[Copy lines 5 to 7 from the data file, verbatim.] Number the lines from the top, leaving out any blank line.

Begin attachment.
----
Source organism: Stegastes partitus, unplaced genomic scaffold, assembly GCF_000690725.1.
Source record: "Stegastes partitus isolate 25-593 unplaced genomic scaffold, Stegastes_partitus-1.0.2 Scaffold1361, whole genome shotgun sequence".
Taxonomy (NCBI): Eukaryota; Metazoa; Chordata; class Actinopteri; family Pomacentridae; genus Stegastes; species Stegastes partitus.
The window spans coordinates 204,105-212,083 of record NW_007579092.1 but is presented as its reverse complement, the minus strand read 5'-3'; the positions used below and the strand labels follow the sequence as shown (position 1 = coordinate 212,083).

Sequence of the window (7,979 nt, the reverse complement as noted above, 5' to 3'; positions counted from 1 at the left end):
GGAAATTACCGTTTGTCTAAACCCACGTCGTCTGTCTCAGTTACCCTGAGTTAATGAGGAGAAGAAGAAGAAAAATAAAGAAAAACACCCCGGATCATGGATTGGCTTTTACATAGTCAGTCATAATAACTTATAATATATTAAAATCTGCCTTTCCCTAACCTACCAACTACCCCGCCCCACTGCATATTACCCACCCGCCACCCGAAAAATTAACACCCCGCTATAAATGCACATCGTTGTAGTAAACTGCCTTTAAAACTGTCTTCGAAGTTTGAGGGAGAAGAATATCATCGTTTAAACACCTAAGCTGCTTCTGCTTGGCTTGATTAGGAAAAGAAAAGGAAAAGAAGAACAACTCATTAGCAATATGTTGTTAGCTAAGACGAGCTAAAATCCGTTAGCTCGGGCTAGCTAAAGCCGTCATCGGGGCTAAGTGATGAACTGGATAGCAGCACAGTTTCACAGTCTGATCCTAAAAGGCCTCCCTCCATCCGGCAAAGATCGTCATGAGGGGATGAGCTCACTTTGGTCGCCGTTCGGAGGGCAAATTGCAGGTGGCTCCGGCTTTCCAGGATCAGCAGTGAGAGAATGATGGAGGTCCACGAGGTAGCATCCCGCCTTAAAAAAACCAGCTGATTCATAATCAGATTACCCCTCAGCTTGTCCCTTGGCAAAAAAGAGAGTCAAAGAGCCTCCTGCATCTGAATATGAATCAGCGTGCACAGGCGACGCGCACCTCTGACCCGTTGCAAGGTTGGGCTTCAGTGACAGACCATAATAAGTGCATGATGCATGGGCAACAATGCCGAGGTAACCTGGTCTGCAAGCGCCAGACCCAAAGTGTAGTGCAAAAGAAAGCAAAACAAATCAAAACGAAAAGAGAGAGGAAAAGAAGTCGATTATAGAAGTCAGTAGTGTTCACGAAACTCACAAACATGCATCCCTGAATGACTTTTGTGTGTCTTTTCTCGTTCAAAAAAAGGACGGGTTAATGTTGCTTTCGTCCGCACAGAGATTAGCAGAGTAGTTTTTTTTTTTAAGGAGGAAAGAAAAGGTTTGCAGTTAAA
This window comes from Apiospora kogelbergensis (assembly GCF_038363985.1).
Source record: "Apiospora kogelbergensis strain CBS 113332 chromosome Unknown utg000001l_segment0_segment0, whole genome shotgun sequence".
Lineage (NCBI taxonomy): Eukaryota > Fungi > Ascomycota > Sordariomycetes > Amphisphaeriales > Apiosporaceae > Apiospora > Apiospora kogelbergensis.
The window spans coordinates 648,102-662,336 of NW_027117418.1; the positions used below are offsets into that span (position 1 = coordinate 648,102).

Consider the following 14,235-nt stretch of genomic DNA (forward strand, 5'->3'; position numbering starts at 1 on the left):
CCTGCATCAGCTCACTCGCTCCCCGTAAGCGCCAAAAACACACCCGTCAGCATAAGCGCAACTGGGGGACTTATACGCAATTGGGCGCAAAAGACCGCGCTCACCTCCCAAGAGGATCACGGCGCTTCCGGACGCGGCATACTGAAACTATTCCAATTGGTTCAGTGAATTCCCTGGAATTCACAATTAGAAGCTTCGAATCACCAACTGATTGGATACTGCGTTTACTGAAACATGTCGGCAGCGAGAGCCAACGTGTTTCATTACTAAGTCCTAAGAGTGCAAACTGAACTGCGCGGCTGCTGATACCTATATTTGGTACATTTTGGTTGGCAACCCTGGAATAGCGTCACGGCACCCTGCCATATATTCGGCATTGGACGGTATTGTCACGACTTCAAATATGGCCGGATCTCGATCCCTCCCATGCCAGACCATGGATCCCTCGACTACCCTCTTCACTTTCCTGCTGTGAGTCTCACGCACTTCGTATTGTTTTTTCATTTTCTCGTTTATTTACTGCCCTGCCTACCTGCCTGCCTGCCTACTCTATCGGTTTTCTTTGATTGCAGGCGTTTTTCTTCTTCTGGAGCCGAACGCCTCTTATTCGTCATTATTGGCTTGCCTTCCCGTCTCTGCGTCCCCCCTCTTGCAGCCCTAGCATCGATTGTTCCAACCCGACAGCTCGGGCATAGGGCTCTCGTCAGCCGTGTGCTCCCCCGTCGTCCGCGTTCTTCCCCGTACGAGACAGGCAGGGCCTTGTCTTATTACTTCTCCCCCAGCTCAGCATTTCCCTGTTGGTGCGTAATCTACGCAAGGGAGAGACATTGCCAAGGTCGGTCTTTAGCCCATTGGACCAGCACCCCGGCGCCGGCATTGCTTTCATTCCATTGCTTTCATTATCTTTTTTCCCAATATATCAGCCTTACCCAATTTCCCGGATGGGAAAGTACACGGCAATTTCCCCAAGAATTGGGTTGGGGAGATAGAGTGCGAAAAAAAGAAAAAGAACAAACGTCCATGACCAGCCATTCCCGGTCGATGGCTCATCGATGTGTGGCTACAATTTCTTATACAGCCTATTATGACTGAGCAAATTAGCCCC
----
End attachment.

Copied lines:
Sequence of the window (7,979 nt, the reverse complement as noted above, 5' to 3'; positions counted from 1 at the left end):
GGAAATTACCGTTTGTCTAAACCCACGTCGTCTGTCTCAGTTACCCTGAGTTAATGAGGAGAAGAAGAAGAAAAATAAAGAAAAACACCCCGGATCATGGATTGGCTTTTACATAGTCAGTCATAATAACTTATAATATATTAAAATCTGCCTTTCCCTAACCTACCAACTACCCCGCCCCACTGCATATTACCCACCCGCCACCCGAAAAATTAACACCCCGCTATAAATGCACATCGTTGTAGTAAACTGCCTTTAAAACTGTCTTCGAAGTTTGAGGGAGAAGAATATCATCGTTTAAACACCTAAGCTGCTTCTGCTTGGCTTGATTAGGAAAAGAAAAGGAAAAGAAGAACAACTCATTAGCAATATGTTGTTAGCTAAGACGAGCTAAAATCCGTTAGCTCGGGCTAGCTAAAGCCGTCATCGGGGCTAAGTGATGAACTGGATAGCAGCACAGTTTCACAGTCTGATCCTAAAAGGCCTCCCTCCATCCGGCAAAGATCGTCATGAGGGGATGAGCTCACTTTGGTCGCCGTTCGGAGGGCAAATTGCAGGTGGCTCCGGCTTTCCAGGATCAGCAGTGAGAGAATGATGGAGGTCCACGAGGTAGCATCCCGCCTTAAAAAAACCAGCTGATTCATAATCAGATTACCCCTCAGCTTGTCCCTTGGCAAAAAAGAGAGTCAAAGAGCCTCCTGCATCTGAATATGAATCAGCGTGCACAGGCGACGCGCACCTCTGACCCGTTGCAAGGTTGGGCTTCAGTGACAGACCATAATAAGTGCATGATGCATGGGCAACAATGCCGAGGTAACCTGGTCTGCAAGCGCCAGACCCAAAGTGTAGTGCAAAAGAAAGCAAAACAAATCAAAACGAAAAGAGAGAGGAAAAGAAGTCGATTATAGAAGTCAGTAGTGTTCACGAAACTCACAAACATGCATCCCTGAATGACTTTTGTGTGTCTTTTCTCGTTCAAAAAAAGGACGGGTTAATGTTGCTTTCGTCCGCACAGAGATTAGCAGAGTAGTTTTTTTTTTTAAGGAGGAAAGAAAAGGTTTGCAGTTAAA
This window comes from Apiospora kogelbergensis (assembly GCF_038363985.1).